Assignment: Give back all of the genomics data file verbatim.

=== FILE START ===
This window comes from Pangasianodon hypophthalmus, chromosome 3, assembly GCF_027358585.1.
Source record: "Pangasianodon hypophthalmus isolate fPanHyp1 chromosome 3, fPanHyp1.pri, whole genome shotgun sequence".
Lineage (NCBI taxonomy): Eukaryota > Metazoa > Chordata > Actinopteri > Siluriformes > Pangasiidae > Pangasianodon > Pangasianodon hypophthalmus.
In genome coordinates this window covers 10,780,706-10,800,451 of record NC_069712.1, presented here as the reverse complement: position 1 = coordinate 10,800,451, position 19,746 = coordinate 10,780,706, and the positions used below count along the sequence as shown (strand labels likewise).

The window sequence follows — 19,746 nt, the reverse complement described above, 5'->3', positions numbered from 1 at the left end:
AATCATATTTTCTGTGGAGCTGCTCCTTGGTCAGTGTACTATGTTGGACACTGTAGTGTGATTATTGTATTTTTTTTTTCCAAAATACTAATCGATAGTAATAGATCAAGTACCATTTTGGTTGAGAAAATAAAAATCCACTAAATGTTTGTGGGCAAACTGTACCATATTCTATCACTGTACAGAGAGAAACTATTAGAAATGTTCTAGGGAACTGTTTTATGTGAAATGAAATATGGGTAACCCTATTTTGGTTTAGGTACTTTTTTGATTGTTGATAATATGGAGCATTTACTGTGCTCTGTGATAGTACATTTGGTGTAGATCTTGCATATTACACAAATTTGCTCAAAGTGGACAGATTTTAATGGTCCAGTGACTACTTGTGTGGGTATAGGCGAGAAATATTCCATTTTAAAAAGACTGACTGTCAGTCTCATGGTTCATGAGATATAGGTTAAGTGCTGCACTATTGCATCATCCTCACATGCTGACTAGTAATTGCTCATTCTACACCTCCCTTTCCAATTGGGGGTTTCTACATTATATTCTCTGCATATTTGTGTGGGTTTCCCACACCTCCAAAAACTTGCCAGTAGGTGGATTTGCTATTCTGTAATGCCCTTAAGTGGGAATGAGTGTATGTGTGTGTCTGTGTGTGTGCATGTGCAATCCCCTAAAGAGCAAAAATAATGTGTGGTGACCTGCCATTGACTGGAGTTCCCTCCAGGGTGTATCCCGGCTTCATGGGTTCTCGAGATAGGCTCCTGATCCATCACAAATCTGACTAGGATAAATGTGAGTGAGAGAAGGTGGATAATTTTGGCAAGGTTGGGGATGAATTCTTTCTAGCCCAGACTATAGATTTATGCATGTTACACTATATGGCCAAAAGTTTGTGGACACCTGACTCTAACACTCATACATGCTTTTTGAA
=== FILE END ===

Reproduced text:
This window comes from Pangasianodon hypophthalmus, chromosome 3, assembly GCF_027358585.1.
Source record: "Pangasianodon hypophthalmus isolate fPanHyp1 chromosome 3, fPanHyp1.pri, whole genome shotgun sequence".
Lineage (NCBI taxonomy): Eukaryota > Metazoa > Chordata > Actinopteri > Siluriformes > Pangasiidae > Pangasianodon > Pangasianodon hypophthalmus.
In genome coordinates this window covers 10,780,706-10,800,451 of record NC_069712.1, presented here as the reverse complement: position 1 = coordinate 10,800,451, position 19,746 = coordinate 10,780,706, and the positions used below count along the sequence as shown (strand labels likewise).

The window sequence follows — 19,746 nt, the reverse complement described above, 5'->3', positions numbered from 1 at the left end:
AATCATATTTTCTGTGGAGCTGCTCCTTGGTCAGTGTACTATGTTGGACACTGTAGTGTGATTATTGTATTTTTTTTTTCCAAAATACTAATCGATAGTAATAGATCAAGTACCATTTTGGTTGAGAAAATAAAAATCCACTAAATGTTTGTGGGCAAACTGTACCATATTCTATCACTGTACAGAGAGAAACTATTAGAAATGTTCTAGGGAACTGTTTTATGTGAAATGAAATATGGGTAACCCTATTTTGGTTTAGGTACTTTTTTGATTGTTGATAATATGGAGCATTTACTGTGCTCTGTGATAGTACATTTGGTGTAGATCTTGCATATTACACAAATTTGCTCAAAGTGGACAGATTTTAATGGTCCAGTGACTACTTGTGTGGGTATAGGCGAGAAATATTCCATTTTAAAAAGACTGACTGTCAGTCTCATGGTTCATGAGATATAGGTTAAGTGCTGCACTATTGCATCATCCTCACATGCTGACTAGTAATTGCTCATTCTACACCTCCCTTTCCAATTGGGGGTTTCTACATTATATTCTCTGCATATTTGTGTGGGTTTCCCACACCTCCAAAAACTTGCCAGTAGGTGGATTTGCTATTCTGTAATGCCCTTAAGTGGGAATGAGTGTATGTGTGTGTCTGTGTGTGTGCATGTGCAATCCCCTAAAGAGCAAAAATAATGTGTGGTGACCTGCCATTGACTGGAGTTCCCTCCAGGGTGTATCCCGGCTTCATGGGTTCTCGAGATAGGCTCCTGATCCATCACAAATCTGACTAGGATAAATGTGAGTGAGAGAAGGTGGATAATTTTGGCAAGGTTGGGGATGAATTCTTTCTAGCCCAGACTATAGATTTATGCATGTTACACTATATGGCCAAAAGTTTGTGGACACCTGACTCTAACACTCATACATGCTTTTTGAA